So this is a nice approximate formula, and we could use it in any problem. When an object is moving, you could draw the force diagram, and you've got a lovely formula for the kinetic friction. Well what about when something is just sitting still? It's a slightly different story. If the object is just sitting there and I push, it doesn't budge. If I push harder, it still doesn't budge. Think about the force of friction. When I'm just pushing a little bit, the force of friction has to be opposing it, because it's not moving. Newton's second law says, if you're not moving, no acceleration, no net force. So if I push a little, there's a little bit of friction. If I push a lot, there's a lot of friction. So this is a weird case. I don't have a formula for what's called static friction. Static friction is when the thing is just still sitting still. So I can't tell you force of static friction equals something, because it depends on how hard I push. Static friction is always adjusting itself. The harder you push, the harder friction pushes back. It's kind of neat that way. Things really do like to stay at rest when there's friction involved. It's kind of intuitive.
There's always a breaking point. If I push hard enough, finally it will start to slide. And what's the breaking point? So that would be the maximum force of static friction. I'm going to write it with a less than or equal to sign. Static friction can get bigger and bigger, but it will never get bigger than a constant times the normal force. So a formula that looks like the kinetic friction formula, the s means static. And this is a different number. The coefficient of static friction is always a number which is always greater than the coefficient of kinetic friction. What that means is that if you're pushing, you can push harder and harder and harder, and finally, when you reach the break away point, as soon as it starts to move, since the coefficient of kinetic friction is a smaller number, it's actually easier to move once it gets moving. That's something that you may have noticed. You're pushing a box across the floor, a box full of books, and you can't get it budge, and you can't get it to budge, and finally it breaks free. Then it's really a lot easier to move. The coefficient of kinetic friction is typically smaller than the coefficient of static friction.
So how do you find the force of friction if you don't have a formula? This is just a less than sign that says the force of friction could be anything up to this. Well you've got to use Newton's second law. If you have a situation where you know that the object is just at rest, you know static friction is in play. You draw the weight and the normal force. Those two vectors are probably going to be equal and opposite if it's flat. In fact, if it's flat, they will be. There are no other forces because it's not accelerating up or down. Newton's second law says they have to balance. These two forces will have to be equal and opposite, if they are the only forces. This is your force. This is the static friction force. Again, if it's static friction, it's not budging, no acceleration. F[net] must be zero. The fact that this arrow and that one look to be about the same is just an accident of this graph. If I push a little, this would be a little arrow, and that would be a little arrow. These are just the weight of normal. And the harder I push, the bigger these get. And then there's that maximum. So you would use Newton's second law to deduce from this diagram, from the force diagram, what's static friction.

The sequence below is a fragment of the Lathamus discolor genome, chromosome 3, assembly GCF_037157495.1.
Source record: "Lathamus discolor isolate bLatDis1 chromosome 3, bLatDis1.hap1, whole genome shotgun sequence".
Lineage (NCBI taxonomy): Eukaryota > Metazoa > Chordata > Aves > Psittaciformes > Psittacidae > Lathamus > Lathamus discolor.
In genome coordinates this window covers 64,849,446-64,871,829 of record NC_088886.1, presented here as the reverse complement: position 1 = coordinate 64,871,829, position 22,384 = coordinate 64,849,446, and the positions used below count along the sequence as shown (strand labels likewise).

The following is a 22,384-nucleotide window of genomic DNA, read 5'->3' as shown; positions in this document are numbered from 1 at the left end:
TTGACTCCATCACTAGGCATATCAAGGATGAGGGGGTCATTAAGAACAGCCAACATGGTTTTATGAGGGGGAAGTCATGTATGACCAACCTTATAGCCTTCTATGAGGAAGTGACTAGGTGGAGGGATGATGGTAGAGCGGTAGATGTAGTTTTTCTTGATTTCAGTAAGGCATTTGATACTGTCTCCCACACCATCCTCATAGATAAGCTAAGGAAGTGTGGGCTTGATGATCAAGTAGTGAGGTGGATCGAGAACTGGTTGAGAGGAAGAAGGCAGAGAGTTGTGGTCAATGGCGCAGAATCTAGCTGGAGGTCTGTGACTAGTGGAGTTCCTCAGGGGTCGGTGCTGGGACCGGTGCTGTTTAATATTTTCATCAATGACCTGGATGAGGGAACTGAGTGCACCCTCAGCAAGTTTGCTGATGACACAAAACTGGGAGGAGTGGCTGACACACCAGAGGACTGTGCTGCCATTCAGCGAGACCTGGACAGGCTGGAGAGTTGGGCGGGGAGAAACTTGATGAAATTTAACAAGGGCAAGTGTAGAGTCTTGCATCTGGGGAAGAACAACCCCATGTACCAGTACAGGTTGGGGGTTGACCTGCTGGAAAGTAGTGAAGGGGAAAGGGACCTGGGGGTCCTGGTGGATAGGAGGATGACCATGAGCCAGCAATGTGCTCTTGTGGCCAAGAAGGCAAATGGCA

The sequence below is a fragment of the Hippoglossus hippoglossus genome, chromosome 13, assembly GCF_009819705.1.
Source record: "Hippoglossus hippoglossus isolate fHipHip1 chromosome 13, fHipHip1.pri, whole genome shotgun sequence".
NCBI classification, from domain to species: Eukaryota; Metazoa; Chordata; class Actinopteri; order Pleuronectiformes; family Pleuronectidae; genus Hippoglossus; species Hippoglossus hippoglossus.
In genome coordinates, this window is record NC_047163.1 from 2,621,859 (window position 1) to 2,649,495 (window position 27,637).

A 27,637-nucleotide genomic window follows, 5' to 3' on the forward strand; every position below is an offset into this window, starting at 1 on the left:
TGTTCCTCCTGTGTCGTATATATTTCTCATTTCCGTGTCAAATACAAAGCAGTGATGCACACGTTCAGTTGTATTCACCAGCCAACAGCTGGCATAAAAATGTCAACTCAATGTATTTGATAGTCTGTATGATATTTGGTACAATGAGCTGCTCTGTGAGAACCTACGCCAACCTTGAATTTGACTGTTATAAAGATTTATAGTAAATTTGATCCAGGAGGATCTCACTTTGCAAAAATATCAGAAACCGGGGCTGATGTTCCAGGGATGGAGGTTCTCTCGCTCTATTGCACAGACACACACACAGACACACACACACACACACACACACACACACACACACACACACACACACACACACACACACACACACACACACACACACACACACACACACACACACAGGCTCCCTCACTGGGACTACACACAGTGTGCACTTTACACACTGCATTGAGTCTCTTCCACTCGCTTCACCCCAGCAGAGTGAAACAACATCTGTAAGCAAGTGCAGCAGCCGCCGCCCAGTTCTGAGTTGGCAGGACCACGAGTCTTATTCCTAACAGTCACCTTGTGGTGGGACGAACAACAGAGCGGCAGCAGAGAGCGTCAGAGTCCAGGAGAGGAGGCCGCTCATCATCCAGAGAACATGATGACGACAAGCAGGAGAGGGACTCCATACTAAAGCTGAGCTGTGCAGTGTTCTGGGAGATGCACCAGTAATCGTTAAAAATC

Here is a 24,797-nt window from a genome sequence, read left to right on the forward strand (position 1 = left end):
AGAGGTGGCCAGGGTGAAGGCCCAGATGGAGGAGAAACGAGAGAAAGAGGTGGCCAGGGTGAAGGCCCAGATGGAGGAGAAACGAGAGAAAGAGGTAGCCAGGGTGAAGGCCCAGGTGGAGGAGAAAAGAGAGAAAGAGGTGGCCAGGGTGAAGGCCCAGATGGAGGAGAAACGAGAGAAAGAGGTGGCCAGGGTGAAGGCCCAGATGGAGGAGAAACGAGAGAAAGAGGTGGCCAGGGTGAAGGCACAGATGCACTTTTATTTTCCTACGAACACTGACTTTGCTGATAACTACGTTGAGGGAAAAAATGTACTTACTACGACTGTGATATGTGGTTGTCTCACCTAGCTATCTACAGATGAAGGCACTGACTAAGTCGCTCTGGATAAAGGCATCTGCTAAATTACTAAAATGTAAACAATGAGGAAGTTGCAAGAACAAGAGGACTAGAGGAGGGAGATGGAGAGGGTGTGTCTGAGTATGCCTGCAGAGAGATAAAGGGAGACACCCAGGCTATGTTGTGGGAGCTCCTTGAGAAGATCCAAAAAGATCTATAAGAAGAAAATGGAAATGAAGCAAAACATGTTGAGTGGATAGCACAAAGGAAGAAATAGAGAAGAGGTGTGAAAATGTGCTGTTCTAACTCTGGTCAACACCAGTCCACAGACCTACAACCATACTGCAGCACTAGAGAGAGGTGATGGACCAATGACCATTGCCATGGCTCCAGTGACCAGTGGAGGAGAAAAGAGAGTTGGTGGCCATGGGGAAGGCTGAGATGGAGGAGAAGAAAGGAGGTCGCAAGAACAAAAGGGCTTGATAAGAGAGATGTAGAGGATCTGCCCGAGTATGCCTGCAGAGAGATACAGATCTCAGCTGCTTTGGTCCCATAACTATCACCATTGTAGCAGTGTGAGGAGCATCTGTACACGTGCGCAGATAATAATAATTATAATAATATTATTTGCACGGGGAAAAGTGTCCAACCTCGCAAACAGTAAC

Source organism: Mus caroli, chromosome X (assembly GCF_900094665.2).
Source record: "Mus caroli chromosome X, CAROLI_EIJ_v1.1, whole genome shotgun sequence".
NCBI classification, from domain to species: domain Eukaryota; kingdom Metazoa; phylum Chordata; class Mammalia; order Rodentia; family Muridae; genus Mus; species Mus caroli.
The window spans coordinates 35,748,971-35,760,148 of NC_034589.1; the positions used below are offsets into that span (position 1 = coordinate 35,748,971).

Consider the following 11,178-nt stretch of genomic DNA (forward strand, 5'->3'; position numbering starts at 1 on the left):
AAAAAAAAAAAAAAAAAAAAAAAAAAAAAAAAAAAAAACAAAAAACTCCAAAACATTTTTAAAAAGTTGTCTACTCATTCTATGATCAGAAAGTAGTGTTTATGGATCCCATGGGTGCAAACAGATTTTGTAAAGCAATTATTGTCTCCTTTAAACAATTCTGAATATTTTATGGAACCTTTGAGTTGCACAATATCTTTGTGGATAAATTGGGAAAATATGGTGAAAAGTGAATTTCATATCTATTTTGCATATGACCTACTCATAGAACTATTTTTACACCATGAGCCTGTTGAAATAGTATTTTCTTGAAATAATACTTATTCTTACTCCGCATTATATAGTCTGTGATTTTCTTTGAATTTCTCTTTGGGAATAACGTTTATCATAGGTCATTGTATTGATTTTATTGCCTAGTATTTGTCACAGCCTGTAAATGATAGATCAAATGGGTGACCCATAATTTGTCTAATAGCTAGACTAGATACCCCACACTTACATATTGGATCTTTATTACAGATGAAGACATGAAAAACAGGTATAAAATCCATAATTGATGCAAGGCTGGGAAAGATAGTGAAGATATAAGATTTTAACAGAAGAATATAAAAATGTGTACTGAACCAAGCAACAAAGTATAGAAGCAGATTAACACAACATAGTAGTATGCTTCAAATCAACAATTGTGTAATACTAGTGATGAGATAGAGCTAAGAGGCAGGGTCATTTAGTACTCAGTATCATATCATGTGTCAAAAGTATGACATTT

Let me show you just a little picture that summarizes this story. This is the force of friction versus the applied force. So imagine you've got a block that's sitting still, and you start to push. And as you march along this axis, you're pushing harder and harder. At first, the force of static friction will always equal F in magnitude, because it's sitting still. So the force of friction and your applied force have to balance. So this is exactly a straight line, exactly, up to a maximum f[s,max], which we've got the formula for, mu[s] times the normal force. And then suddenly it breaks free. So you will get this jagged line. Why is it jagged? Well this is not a very exact plot, it's an approximate graph over here. As I said, friction is a little bit complicated. But this is just to indicate that, roughly speaking, you will end up with a constant force of sliding friction f[K], whose value will be equal to mu[K]N. This is a little bit less than that, because mu[K] is a little bit less than mu[s].
So friction is something that you can deal with, with the two formulas , and . Remember that these refer only to magnitudes. You've got to think about the motion to decide the direction. And then, just like any other force problem, you're set to go. There's nothing fundamentally different about friction than any of the other forces we've been talking about, except that these formulas aren't quite so exact. We've been making some approximations. But given these approximations, you draw the force diagram. You can solve dynamics problems with sliding and static friction, just as easily as you can solve any other kind of dynamics problems at all.
Dynamics
The Forces of Friction
Understanding the Frictional Force Between Two Surfaces Page [3 of 3]